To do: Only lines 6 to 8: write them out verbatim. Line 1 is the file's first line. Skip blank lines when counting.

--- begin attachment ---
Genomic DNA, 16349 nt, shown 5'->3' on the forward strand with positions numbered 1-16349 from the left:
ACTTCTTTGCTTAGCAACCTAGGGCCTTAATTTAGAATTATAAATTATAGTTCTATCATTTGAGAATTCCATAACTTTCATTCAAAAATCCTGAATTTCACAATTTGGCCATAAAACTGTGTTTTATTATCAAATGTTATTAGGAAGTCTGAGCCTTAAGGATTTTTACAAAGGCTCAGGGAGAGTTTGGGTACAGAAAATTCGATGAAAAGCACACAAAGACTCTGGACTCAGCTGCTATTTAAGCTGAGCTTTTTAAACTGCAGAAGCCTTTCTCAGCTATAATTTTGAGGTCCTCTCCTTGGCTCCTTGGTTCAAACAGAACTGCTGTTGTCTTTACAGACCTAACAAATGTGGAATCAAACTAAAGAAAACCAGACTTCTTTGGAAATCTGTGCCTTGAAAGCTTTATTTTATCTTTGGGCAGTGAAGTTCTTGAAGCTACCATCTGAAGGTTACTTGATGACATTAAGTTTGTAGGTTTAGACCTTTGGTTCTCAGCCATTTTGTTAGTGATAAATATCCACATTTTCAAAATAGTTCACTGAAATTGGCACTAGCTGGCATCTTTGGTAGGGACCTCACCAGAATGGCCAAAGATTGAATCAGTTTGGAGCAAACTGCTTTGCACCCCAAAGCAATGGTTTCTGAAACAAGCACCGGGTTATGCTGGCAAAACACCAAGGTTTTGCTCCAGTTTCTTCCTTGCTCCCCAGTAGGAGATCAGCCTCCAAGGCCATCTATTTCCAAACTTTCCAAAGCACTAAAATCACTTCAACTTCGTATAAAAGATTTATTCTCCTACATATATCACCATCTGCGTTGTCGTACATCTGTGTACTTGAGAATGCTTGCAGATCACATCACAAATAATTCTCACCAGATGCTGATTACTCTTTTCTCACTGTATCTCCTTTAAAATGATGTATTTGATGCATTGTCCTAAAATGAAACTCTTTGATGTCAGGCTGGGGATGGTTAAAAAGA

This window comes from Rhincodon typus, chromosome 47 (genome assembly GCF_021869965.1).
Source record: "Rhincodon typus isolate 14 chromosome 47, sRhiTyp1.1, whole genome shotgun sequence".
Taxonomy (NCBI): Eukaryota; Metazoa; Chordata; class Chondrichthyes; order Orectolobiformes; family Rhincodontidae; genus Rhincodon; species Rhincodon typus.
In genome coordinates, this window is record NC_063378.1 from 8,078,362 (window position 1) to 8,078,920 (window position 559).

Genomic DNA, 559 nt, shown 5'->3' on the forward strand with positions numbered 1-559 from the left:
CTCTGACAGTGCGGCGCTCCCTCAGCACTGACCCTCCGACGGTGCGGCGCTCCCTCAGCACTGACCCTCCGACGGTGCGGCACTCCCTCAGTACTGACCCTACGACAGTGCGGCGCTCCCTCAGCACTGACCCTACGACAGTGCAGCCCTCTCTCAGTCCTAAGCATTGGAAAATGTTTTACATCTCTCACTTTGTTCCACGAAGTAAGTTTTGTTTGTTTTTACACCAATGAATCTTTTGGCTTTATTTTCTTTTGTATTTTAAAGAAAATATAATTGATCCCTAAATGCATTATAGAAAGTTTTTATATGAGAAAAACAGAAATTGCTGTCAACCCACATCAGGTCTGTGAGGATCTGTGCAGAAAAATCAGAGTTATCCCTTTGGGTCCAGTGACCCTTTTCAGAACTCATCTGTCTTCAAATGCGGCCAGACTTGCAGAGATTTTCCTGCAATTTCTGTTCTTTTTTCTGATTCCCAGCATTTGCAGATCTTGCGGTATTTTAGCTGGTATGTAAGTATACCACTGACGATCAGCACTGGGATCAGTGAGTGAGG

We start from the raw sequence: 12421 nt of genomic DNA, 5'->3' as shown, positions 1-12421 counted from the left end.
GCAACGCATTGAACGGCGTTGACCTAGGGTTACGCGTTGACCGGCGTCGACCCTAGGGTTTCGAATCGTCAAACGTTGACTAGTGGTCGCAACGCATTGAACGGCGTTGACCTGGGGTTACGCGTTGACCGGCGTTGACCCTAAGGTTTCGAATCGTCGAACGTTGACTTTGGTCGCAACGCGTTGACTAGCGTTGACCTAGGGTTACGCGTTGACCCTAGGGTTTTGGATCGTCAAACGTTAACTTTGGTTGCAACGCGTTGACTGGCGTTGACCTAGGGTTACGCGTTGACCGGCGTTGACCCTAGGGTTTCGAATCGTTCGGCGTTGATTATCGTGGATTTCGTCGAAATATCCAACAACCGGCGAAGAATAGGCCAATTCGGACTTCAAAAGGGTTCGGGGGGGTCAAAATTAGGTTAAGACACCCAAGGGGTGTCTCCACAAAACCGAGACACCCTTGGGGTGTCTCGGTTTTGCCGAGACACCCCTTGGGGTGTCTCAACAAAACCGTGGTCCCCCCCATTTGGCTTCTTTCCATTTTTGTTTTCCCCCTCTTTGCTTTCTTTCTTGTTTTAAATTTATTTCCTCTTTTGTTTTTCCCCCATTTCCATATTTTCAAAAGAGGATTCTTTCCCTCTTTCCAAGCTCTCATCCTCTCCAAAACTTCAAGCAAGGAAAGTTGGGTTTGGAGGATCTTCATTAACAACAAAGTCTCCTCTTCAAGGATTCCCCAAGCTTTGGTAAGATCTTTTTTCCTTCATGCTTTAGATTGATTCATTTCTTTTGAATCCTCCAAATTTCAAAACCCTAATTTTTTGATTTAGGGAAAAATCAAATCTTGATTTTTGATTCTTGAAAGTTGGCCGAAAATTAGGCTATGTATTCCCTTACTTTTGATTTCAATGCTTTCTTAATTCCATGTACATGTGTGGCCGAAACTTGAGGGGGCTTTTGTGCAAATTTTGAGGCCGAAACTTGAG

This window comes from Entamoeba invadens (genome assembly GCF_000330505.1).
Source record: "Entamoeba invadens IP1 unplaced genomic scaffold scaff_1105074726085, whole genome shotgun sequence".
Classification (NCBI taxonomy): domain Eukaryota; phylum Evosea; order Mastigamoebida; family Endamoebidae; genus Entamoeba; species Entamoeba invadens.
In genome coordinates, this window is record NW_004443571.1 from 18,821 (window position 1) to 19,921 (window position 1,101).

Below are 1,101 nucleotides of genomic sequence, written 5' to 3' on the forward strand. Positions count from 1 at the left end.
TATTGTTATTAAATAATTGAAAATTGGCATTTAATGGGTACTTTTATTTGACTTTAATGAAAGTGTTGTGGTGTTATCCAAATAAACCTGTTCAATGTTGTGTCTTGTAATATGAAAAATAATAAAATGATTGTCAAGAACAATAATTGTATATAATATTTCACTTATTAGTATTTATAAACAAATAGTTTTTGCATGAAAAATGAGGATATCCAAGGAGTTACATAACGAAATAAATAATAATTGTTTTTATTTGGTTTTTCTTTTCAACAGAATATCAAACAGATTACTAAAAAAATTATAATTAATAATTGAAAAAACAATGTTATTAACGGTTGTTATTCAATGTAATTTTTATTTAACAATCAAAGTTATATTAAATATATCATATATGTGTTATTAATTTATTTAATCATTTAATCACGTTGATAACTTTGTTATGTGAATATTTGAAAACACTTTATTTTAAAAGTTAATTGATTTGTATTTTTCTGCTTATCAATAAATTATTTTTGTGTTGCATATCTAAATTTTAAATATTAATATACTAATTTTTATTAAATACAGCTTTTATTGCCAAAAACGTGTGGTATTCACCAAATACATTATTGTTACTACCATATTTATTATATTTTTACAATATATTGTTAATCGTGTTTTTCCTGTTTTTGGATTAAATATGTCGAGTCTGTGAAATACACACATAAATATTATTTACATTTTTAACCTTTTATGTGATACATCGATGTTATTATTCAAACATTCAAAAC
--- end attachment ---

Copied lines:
In genome coordinates, this window is record NC_063378.1 from 8,078,362 (window position 1) to 8,078,920 (window position 559).

Genomic DNA, 559 nt, shown 5'->3' on the forward strand with positions numbered 1-559 from the left:
CTCTGACAGTGCGGCGCTCCCTCAGCACTGACCCTCCGACGGTGCGGCGCTCCCTCAGCACTGACCCTCCGACGGTGCGGCACTCCCTCAGTACTGACCCTACGACAGTGCGGCGCTCCCTCAGCACTGACCCTACGACAGTGCAGCCCTCTCTCAGTCCTAAGCATTGGAAAATGTTTTACATCTCTCACTTTGTTCCACGAAGTAAGTTTTGTTTGTTTTTACACCAATGAATCTTTTGGCTTTATTTTCTTTTGTATTTTAAAGAAAATATAATTGATCCCTAAATGCATTATAGAAAGTTTTTATATGAGAAAAACAGAAATTGCTGTCAACCCACATCAGGTCTGTGAGGATCTGTGCAGAAAAATCAGAGTTATCCCTTTGGGTCCAGTGACCCTTTTCAGAACTCATCTGTCTTCAAATGCGGCCAGACTTGCAGAGATTTTCCTGCAATTTCTGTTCTTTTTTCTGATTCCCAGCATTTGCAGATCTTGCGGTATTTTAGCTGGTATGTAAGTATACCACTGACGATCAGCACTGGGATCAGTGAGTGAGG